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What does an extended warranty cover on a car?

Mediafeed logo Mediafeed 10/13/2021 Sheryl Nance-Nash
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It’s great to have the security of a warranty so that you know expensive repairs will be covered. But what happens when that warranty times out? That’s a particularly key question when it comes to your car, something you likely use every day, or close to it. Is it a good idea to get the prolonged protection of an extended warranty? Will it cover everything that your original car warranty covered? Maybe, maybe not. Here’s information to help you decide what makes the most sense for you.

Related: What is the average savings by age?

What Is an extended warranty?

Typically, when you buy a new car, you get a manufacturer’s warranty, which covers you for certain repairs. But that warranty doesn’t last indefinitely, and you might still want protection once it has expired. An extended warranty is essentially an insurance policy on your vehicle, protecting you against expensive unforeseen repairs. It typically kicks in after your manufacturer’s warranty expires to cover repairs for a specified period of time or number of miles, whichever comes first. Extended auto warranties are also called vehicle service contracts or aftermarket warranties. They cost extra and are sold separately from the car. And they are technically not warranties, so they are not subject to the same federal consumer protections.

How does a car warranty work?

When you buy a car, it typically comes with a warranty. This is best described as an agreement with the car’s manufacturer that it will cover the cost of certain repairs or issues that may crop up, particularly issues that result from vehicle defects or poor workmanship. While car warranties vary, you can generally expect that things like problems with the engine, transmission, and steering system, for example, will be covered. 

Types of extended warranties

There are two primary types of extended warranties. There are those that you get from the carmaker (or, in car jargon, the original equipment manufacturer). And then there are those offered by third-party vendors, like an insurance or warranty company that is independent from the car manufacturer.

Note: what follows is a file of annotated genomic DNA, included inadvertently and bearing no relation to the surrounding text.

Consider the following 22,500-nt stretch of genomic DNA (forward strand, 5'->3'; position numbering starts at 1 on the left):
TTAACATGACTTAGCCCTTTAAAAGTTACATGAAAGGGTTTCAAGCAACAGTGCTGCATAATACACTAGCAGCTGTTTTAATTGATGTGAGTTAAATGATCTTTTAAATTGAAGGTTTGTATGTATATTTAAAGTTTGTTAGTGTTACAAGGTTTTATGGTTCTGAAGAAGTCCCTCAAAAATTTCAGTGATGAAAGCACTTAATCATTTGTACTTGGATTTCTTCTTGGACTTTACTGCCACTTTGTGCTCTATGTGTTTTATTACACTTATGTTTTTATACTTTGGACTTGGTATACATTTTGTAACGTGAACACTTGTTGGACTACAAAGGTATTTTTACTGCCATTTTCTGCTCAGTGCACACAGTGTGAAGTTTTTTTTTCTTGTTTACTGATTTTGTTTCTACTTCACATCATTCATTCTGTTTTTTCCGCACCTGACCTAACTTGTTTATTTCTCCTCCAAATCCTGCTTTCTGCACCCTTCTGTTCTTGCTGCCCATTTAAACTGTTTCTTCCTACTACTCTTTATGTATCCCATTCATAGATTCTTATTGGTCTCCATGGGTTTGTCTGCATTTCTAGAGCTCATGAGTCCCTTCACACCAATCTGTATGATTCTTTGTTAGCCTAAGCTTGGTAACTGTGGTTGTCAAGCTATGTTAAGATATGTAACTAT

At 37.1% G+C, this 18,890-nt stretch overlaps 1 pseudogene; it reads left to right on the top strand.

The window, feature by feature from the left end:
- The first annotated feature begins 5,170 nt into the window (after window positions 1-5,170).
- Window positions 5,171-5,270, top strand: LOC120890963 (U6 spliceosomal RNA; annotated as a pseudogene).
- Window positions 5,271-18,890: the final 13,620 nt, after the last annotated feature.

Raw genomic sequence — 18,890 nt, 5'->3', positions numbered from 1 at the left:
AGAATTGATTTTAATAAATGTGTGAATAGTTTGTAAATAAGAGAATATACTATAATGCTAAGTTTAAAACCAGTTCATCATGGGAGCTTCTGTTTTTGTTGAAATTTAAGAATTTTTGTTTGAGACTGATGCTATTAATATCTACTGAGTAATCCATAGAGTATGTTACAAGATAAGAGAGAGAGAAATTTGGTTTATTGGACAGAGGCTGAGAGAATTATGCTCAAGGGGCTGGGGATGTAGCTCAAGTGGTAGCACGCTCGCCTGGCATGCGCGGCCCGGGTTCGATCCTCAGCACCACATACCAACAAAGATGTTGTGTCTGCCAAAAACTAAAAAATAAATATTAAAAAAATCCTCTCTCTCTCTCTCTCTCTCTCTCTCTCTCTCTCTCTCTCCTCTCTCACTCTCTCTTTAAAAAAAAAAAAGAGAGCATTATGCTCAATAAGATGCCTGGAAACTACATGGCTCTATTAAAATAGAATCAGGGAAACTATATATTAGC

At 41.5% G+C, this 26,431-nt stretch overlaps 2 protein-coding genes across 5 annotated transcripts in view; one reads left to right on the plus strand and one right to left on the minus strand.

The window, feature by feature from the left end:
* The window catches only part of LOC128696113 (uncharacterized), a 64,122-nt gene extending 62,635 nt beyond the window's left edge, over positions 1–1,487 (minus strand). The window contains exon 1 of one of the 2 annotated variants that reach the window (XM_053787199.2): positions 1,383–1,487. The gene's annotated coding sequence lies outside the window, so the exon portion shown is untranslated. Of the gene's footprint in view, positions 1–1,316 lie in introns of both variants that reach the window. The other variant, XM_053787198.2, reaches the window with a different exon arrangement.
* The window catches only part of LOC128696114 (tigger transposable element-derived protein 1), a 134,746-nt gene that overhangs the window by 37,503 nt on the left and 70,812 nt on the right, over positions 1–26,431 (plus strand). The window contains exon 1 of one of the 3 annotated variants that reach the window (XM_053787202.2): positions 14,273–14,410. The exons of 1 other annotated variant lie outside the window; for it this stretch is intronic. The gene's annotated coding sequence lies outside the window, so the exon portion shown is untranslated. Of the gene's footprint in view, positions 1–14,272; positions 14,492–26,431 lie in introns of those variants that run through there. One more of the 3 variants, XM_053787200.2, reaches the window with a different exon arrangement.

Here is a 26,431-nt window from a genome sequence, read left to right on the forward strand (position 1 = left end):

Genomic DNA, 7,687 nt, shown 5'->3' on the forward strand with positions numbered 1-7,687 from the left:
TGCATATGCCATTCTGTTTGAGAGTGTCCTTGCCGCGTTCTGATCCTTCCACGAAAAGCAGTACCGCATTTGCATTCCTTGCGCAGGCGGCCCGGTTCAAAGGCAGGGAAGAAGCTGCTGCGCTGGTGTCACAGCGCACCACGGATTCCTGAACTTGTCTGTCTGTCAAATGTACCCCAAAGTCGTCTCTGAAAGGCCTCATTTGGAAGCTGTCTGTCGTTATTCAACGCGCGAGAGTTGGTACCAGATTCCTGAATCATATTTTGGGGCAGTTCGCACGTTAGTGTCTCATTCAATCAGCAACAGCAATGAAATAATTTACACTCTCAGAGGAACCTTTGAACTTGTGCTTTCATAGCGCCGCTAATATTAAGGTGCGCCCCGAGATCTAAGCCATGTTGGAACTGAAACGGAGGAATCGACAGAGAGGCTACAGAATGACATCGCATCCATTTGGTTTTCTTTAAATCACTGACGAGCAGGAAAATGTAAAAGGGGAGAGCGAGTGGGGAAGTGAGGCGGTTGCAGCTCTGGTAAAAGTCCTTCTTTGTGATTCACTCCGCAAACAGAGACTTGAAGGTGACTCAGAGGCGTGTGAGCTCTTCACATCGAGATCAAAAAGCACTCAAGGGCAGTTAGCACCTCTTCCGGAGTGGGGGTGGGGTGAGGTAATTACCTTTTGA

Car manufacturer extended warranty

When you buy a new car, it generally comes with the manufacturer’s warranty. But also, when you are buying your car and/or when your original warranty ends, you might be offered an extended warranty by the manufacturer, too. If you choose to purchase this coverage, you will be charged for it. And while some manufacturers may replicate the terms of your original warranty, others may not, so you’ll want to check the terms very closely if you move forward with one of these policies. You’ll also want to check when the extended warranty begins, because there’s no point in paying for duplicative coverage.

Third-party warranties

Similarly, there are also auto service contracts that may be offered by dealerships or by third parties. Costs and what’s covered can vary widely, so if this is something that interests you, be sure to spend time comparing prices, coverage limits, deductibles, and terms before making a decision. It’s also a good idea to check the payment process for repairs. You might have to pay upfront and then file a claim for reimbursement. Some third-party warranties may have exclusions, rules, and requirements that manufacturers’ warranties typically don't. These downsides can include strict limitations on where you can have your vehicle fixed and hefty deductibles. There may be no guarantee that parts from the original manufacturer will be used. 

What is usually covered under an extended warranty on a car?

Make no assumptions. Warranties differ, so if you opt for an extended warranty, be sure you know what’s covered and what’s not. You might be able to get comprehensive bumper-to-bumper coverage. You may be able to find coverage for air conditioning and heating systems, electrical components, air bags, engine, transmission, and more. Or you might sign up for more targeted protection for the powertrain only or for other specific components. Plans can also vary in duration, with most providing three to five years of coverage. Your contract should also clearly spell out where and from what providers you can get assistance.